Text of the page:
• OWC Exclusive : Georgian wine history and its wine culture

    Georgia is the only country in the world where winemaking methods that were developed up to 8,000 years ago have not only never been abandoned but remain in many ways best practice.” – ANDREW JEFFORD, Wine writer, Financial Time.

    Georgian wine history

    For generations, Georgia has proudly claimed the title of the birthplace of wine. In 2015, scientists studying the residues (remains of grapes and grape seeds) contained in an ancient clay vessels dating back 8,000 years at an archeological dig in southeastern Georgia, dated these artifacts to 6000 BCE, which had established ancient Georgia as the first known location of grape winemaking.

    Georgians have made wine in egg-shaped clay vessels called qvevri continuously for 8,000 years. Using the traditional method, these vessels are buried underground to keep temperatures constant during fermentation and aging. In 2013, the United Nations added qvevri winemaking to the UNESCO list as “Humanity’s Intangible Cultural Heritage”.

    Georgia wine regions and its wine culture

    The Georgian wine map is sprawling and complex, where few areas of this ancient country have remained untouched by viticulture. From Kakheti in the south-east to Apkhazeti atop the Black Sea coast, there is great diversity of climate, topography and geology. Among the best-known Georgian wine regions, Kakheti is the best place to get acquainted with this ancient tradition, thanks to its welcoming wineries, 1,500-year-old monasteries and man-made cave cities.

    Despite being the oldest wine region in the world, Georgian wines have only come onto the world wine map recently due to the growing interest in natural wines. Even when many would think the culture of France or Italy is so wine-centric, Georgians has taken it to a whole different level as it is such an integral part of their culture and everyday life, which has always been a home endeavor, infused with history, religion and mythology.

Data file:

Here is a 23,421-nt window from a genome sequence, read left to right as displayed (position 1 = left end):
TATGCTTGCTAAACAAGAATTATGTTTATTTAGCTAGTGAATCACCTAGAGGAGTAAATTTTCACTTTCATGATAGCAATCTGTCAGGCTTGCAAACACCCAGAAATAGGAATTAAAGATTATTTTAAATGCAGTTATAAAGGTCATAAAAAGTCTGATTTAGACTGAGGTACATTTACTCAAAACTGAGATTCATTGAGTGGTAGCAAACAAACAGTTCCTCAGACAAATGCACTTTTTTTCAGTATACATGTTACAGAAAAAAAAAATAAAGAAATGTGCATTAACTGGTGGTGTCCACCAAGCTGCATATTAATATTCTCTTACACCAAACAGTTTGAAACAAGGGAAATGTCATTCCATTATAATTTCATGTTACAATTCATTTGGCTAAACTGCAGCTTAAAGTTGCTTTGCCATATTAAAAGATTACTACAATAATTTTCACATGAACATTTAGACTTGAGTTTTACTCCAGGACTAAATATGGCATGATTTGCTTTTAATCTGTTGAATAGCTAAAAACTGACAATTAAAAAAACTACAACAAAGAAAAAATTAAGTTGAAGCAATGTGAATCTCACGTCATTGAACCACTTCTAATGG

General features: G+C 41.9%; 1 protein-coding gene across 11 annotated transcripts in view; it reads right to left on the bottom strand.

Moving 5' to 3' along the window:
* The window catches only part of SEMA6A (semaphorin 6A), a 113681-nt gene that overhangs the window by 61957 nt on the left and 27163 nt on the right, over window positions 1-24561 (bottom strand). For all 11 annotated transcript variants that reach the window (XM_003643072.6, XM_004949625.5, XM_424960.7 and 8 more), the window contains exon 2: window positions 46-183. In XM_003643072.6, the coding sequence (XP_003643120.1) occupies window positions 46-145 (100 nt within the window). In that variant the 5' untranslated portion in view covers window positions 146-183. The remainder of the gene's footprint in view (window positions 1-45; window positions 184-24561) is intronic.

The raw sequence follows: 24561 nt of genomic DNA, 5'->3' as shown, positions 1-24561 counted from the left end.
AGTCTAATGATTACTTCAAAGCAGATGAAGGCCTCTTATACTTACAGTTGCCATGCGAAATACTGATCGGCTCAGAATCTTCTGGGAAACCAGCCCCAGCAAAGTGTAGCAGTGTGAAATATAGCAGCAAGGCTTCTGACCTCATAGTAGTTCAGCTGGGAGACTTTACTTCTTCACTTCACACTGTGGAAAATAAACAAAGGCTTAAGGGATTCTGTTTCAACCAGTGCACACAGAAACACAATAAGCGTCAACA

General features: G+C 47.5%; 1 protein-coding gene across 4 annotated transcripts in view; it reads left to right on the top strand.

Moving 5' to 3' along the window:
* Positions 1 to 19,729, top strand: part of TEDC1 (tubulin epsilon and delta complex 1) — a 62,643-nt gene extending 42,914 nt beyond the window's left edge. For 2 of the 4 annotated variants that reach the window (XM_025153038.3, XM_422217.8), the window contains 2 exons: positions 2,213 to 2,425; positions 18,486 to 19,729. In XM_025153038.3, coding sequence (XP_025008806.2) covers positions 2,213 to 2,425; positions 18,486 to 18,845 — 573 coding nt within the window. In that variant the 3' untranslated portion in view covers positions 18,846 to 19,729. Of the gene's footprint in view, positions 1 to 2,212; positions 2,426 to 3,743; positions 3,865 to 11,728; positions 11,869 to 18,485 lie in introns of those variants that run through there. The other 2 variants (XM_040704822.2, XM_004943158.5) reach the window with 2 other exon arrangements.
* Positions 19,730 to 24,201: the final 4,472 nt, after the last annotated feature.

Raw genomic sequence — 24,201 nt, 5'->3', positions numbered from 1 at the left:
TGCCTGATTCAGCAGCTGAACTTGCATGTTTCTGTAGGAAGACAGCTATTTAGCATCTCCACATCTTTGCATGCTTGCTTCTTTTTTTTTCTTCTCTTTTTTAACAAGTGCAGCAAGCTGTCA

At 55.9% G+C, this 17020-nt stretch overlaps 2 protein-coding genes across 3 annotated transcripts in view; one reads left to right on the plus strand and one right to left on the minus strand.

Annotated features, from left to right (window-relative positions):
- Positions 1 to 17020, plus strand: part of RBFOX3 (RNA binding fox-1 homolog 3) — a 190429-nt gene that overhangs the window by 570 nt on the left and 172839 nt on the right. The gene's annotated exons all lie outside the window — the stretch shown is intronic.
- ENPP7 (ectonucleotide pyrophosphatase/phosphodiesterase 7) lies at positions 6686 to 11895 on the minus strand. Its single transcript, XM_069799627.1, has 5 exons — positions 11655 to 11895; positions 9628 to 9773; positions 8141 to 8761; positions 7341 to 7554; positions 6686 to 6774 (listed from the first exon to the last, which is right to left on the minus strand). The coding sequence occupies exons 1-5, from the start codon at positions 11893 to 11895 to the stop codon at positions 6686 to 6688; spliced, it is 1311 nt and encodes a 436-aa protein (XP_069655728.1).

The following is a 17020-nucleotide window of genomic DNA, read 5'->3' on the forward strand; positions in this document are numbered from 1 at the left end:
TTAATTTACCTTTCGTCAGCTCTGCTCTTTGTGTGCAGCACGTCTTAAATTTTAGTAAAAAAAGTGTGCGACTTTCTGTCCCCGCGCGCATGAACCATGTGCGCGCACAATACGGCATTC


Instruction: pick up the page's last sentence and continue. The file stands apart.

To taste wine at its source, you need to visit Georgia, the tiny Caucasian nation that’s been making wine longer than anywhere in the world. Unfortunately, we are unable to do so now due to the current COVID-19 situaion, but fear not, OWC has collaborated with several boutique Georgian vineyards and obtained the exclusive rights to export and sell wines into Singapore and selected Asian countries. Look out for these unqiue Georgian wines via OWC eShop.

    Wholesales of Georgian wines is also welcome too.

  • OWC Exclusive: Georgian wines

    It is with great pleasure to announce that OWC has collaborated with several boutique Georgian vineyards and obtained the exclusive rights to export and sell wines into Singapore and selected Asian countries.

    Wholesales of Georgian wines is also welcome too.

    Where is Georgia?

    Georgia is a country in the Caucasus region of Eurasia and cross road to the black sea Silk road. Located at the crossroads of Western Asia and Eastern Europe, it is bounded to the west by the Black Sea, to the north by Russia, to the south by Turkey and Armenia, and to the southeast by Azerbaijan.

    The capital and largest city is Tbilisi. Georgia covers a territory of 69,700 square kilometres (26,911 sq mi), and its 2016 population is about 3.72 million. Georgia is a unitary, semi-presidential republic, with the government elected through a representative democracy.

    What so special about Georgian wines?

    Georgia is one of the oldest wine regions in the world. The fertile valleys of the South Caucasus house the source of the world’s first cultivated grapevines and neolithic wine production, dated back to over 8,000 years ago. .

    Traditional Georgian grape varieties are little known to the world. Now that the wines of Eastern and Central Europe are coming to international awareness, grapes from this region are becoming better known. Although there are nearly 400 to choose from, only 38 varieties are officially grown for commercial viticulture in Georgia. More and more rare variety grapes are being rediscovered after the post break away from the former Soviet Union.

    Ancient Georgian Qvevri wine-making method

    The Georgian Wine processing, Qvevri wine-making method now comes under the UNESCO heritage listing in 2013, is practised throughout Georgia. The Qvevri is an egg-shaped earthenware vessel used for making, ageing and storing the wine. The wine-making process involves pressing the grapes and then pouring the juice, grape skins, stalks and pips into the Qvevri, which is sealed and buried in the ground so that the wine can ferment for five to six months before consuming.

    How does Qvevri wines taste?

    The flavor of Georgian qvevri wine depends on a variety of factors including grape varieties and the length of fermentation. Owing to skin-contact fermentation, qvevri wines made using white grapes are of a dazzling orange in color while red grapes are intensely colored, inky wines. Qvevri wines are intensely aromatic, displaying an intriguing mix of fruit and savory characteristics. Among these are oxidative notes, which are developed thanks to the vessel’s porosity.

    With all these narratives on Georgian wines, we bet you are eager to try a few now. OWC is proud to bring in wines from 4 different boutique Georgian vineyards, with plenty of selections to choose from in our eShop. Have a try and let us know your feedback on these wines. Happy shopping!